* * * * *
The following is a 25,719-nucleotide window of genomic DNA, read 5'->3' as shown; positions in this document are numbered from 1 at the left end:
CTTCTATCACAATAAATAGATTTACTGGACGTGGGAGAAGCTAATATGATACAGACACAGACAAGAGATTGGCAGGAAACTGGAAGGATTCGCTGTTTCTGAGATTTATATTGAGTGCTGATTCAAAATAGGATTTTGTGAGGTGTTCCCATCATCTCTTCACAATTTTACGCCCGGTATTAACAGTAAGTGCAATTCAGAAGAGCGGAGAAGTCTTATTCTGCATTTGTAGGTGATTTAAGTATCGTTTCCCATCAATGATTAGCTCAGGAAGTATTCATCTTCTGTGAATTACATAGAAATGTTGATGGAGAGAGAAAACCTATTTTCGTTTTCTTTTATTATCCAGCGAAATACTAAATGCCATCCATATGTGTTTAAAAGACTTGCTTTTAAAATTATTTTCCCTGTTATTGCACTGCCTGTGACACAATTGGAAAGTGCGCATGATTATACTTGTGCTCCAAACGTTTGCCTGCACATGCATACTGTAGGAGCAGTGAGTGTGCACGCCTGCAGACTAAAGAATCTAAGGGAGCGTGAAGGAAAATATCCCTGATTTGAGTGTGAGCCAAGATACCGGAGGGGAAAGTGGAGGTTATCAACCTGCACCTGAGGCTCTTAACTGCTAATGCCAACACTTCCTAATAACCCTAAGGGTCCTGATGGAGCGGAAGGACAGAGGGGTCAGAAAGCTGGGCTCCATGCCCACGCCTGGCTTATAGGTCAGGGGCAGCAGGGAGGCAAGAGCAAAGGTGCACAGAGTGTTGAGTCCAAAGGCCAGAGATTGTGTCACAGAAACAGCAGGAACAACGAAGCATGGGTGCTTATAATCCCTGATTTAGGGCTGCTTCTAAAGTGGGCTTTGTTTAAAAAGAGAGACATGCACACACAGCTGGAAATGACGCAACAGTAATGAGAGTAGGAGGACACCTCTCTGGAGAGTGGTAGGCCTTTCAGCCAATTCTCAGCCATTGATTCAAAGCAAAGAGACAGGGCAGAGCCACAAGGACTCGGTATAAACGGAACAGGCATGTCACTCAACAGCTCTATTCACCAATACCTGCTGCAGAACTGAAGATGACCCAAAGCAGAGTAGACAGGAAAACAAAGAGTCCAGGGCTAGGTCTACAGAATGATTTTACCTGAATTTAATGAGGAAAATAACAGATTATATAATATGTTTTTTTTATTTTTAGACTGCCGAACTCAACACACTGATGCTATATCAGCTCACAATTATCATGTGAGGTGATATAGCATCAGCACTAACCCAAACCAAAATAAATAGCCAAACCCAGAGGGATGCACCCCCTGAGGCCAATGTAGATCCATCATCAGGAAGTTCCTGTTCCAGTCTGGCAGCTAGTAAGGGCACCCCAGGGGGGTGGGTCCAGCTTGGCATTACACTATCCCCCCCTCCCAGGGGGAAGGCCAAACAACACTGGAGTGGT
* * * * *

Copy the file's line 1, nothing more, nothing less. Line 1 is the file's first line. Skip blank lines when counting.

The following is a 25,719-nucleotide window of genomic DNA, read 5'->3' as shown; positions in this document are numbered from 1 at the left end: